Vitamin D is made when the skin comes into contact with sunshine; however, we can also get vitamin D from our food intake. It has several important functions within the body, but it is primarily known for promoting calcium absorption, which makes it a vital nutrient for bone health.
In a paper published by The European Journal of Clinical Nutrition, Surrey’s researchers conducted a systematic review of the vitamin D and dietary intakes of members of the black community across the globe. The findings suggest that people of African descent should consider taking vitamin D supplements and consume more vitamin D rich foods.
The researchers found that when looking at black individuals who live in low latitude countries (such as Brazil and South Africa), there was vitamin D sufficiency. However, in those who live at higher latitudes, such as in the UK, vitamin D deficiency and insufficiency was common.
The Surrey researchers’ findings suggest that awareness of vitamin D deficiency needs to be highlighted in African-Caribbean populations, especially those living in countries like the UK where low dietary vitamin D intake was prevalent.
Rebecca Vearing, Ph.D. research student from the Department of Nutritional Sciences at the University of Surrey, said: “As the majority of our vitamin D comes from exposure to sunlight, for many people getting enough vitamin D may be a real challenge. This research shows that eating a nutritionally balanced diet including foods that provide vitamin D—such as oily fish, red meat, egg yolk and fortified foods such as breakfast cereals—and taking regular supplements are key to boosting vitamin D status.”
These findings are supported by a second paper from Surrey published by The Journal of Nutrition, where researchers studied how vitamin D supplements and sunlight exposure affect the health of Brazilian women living in both the UK and Brazil.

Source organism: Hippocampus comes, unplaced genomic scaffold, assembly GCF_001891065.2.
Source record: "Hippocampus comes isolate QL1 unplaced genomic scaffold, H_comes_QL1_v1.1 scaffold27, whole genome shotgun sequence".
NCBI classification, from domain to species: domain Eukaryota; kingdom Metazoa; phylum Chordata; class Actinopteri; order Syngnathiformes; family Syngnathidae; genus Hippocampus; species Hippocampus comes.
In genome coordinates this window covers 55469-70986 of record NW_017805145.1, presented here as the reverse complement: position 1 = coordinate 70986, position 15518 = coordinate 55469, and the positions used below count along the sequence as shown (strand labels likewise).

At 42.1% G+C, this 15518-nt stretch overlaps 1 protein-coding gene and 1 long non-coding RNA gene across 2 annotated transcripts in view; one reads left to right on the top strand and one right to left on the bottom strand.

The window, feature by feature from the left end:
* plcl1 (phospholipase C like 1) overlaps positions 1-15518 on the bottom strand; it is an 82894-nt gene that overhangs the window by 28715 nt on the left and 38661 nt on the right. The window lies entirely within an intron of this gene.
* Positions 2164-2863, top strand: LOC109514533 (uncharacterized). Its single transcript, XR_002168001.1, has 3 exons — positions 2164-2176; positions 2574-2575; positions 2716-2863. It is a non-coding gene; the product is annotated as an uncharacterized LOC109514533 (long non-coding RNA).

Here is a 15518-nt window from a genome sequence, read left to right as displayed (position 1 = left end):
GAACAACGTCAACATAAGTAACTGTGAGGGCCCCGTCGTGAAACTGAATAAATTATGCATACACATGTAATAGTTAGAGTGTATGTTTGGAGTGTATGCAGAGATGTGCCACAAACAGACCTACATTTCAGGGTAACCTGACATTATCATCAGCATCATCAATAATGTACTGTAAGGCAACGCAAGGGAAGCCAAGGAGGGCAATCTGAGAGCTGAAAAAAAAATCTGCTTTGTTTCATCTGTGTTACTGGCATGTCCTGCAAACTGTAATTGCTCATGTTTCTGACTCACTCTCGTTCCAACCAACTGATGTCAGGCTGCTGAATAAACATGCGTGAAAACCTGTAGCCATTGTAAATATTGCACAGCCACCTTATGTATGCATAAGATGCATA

This first-of-its-kind study examined two groups of the same ethnic identity and sex, living in different countries in an identical way and looked at whether supplements or sunlight altered the vitamin D status of its participants.
Researchers studied 120 healthy Brazilian women in parallel, double-blind, randomised, placebo-controlled trials conducted at different latitudes in Brazil and England. Participants were chosen randomly to receive a daily vitamin D supplement or placebo for 12 weeks during the wintertime.
Researchers found that although vitamin D dietary requirements may vary considerably between participants in each country, a moderate dose of vitamin D supplementation is a remarkably effective strategy for raising and maintaining adequate vitamin D levels over the winter months in both the UK and Brazil.
The participants with the lowest initial vitamin D levels had the most significant increases in response to vitamin D supplements.
Overall, the study found that the effect of vitamin D supplements is not dependent on latitude.
Dr. Marcela Mendes, visiting research fellow from the Department of Nutritional Sciences at the University of Surrey, said: “Our research looks at different ethnic groups, and our findings show that people might benefit from increasing consumption of foods that naturally contain vitamin D or are fortified with it, or even taking an additional supplement, in the autumn and winter, regardless of where they live.”